Interviewed in April of 2014
Hometown: Winchester, MA
Current town: Gloucester, MA
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1.) Haig, tell our readers a little about where you’re from or where you grew up… and how does that influence the type of art you’ve found yourself making?
I’m originally from Winchester, Massachusetts. I’d love to say that great-artist thing of being enthralled by “the landscape” or “the specificity of light”, but… really, raised in a suburb of Boston in the 1970s? It was Creature Double Feature and re-runs of the Adam West Batman that set me on my path. Though at times I may have resisted those influences, I go back to those same things again and again and again.
2.) Are there any specific locations here in New England that have had a profound meaning to you and your art? A place of major inspiration or childhood memory?
You know, although much as my youth was spent worshipping at the cold blue light of the television screen, I must admit that it’s the blue of the ocean, too, that’s always had a deep resonance for me. Kandinsky called blue “the color of the infinite” because it’s the color of the two most limitless things known to mankind: the sea and the sky.
My Grandmother had a house on Cape Cod that we visited every summer as a kid and that made an indelible mark on me. One of those early, formative summers was the summer they were making a movie about a giant shark down there. And the next summer Jaws was released and nothing was ever the same again.
Twenty years ago the love of my life drew me back toward the sea, to her hometown of Gloucester. I’m really fortunate to have lived, had a studio and raised my family there for the past two decades.
3.) Unlike most contemporary artists, you seem to have tackled almost every visual medium imaginable. Depending on what hat you’re wearing at any given time you could be called film-maker, illustrator, painter, printmaker, comic book creator and even professor. You have found measures of success in so many different avenues as an artist, what has been your constant? Is there anything you always find yourself returning to, even if it’s just thematic?
Storytelling. At the core of everything, there is a story. And that’s what people connect to in art. Even when you try to dance around it… I’ve gone through major periods in my work where I deliberately avoided representation, where I embraced abstraction or conceptualization over traditional pictorial strategies… but it always comes back to the story behind it. That’s what truly builds significance and I am reminded of this again and again.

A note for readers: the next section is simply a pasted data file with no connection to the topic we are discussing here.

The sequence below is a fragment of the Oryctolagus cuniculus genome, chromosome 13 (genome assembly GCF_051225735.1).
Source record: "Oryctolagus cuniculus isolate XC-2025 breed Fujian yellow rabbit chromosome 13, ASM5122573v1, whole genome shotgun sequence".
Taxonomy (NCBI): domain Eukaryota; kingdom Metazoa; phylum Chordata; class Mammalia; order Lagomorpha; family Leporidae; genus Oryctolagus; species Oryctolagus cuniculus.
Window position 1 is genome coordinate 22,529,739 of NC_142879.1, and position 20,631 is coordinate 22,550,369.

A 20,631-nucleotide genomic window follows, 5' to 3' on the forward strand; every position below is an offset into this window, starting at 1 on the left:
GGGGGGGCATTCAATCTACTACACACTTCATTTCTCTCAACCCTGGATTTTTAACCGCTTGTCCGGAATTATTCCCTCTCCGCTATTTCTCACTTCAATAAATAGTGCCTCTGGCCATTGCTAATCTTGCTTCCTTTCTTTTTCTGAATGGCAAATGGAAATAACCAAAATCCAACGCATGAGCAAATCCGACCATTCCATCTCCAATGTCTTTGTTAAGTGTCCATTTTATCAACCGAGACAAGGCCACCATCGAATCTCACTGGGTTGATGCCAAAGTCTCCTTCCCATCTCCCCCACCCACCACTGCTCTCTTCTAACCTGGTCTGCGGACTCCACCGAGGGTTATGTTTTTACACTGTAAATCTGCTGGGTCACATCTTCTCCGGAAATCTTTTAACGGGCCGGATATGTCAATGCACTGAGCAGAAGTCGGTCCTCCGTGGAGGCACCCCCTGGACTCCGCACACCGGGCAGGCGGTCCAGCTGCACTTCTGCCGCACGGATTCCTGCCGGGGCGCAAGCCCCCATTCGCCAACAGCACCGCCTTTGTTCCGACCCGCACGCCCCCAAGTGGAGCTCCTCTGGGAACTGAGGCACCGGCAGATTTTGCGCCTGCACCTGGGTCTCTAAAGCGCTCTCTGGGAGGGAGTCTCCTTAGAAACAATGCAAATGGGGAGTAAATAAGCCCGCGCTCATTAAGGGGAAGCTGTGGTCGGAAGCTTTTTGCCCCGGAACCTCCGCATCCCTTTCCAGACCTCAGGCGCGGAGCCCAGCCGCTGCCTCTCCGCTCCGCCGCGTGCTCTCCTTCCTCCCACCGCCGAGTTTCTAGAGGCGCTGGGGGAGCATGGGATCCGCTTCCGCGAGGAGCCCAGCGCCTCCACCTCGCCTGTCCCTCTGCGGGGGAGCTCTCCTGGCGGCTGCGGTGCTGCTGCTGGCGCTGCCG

Your question gets at something else that is essential to what I do: restlessness. I can’t settle on one thing. There are so many amazing possibilities and I want to do them all. There’s no way to know if this is a good thing or a bad thing, but it is what it is and I can’t change the way I am. I’m very grateful that my career has allowed me to often tackle new and exciting problems and then return to more familiar media with a renewed interest and an expanded outlook.
When I was tired of making things to frame and hang on walls, I made mixed media gonzo collage work; over 600 pieces in about three years. I cranked ‘em out, then immediately sent ‘em through the mail to people and never saw ‘em again. Around this time, late 1990s, a particularly awesome collaboration with Caleb Emerson (cult hero of Citizen Toxie, Poultrygeist, Tosh.0, Frankie In Blunderland) grew out of control and required that I focus my energies on film-making and the enormous learning curve which that demanded for a few years. Die You Zombie Bastards! was the result. I returned to flip-flopping between drawing and printmaking and painting, allowing each exploration to inform the other… I keep going back to the medium of engraving time and again for about 25 years. I’m not skilled enough to consider myself “an Engraver” by any stretch, but nonetheless my work has been included in international portfolios and exhibitions. It’s an ancient, idiosyncratic medium that I have become incrementally better at and that I ADORE, but it would be impossible for me to do it ALL the time.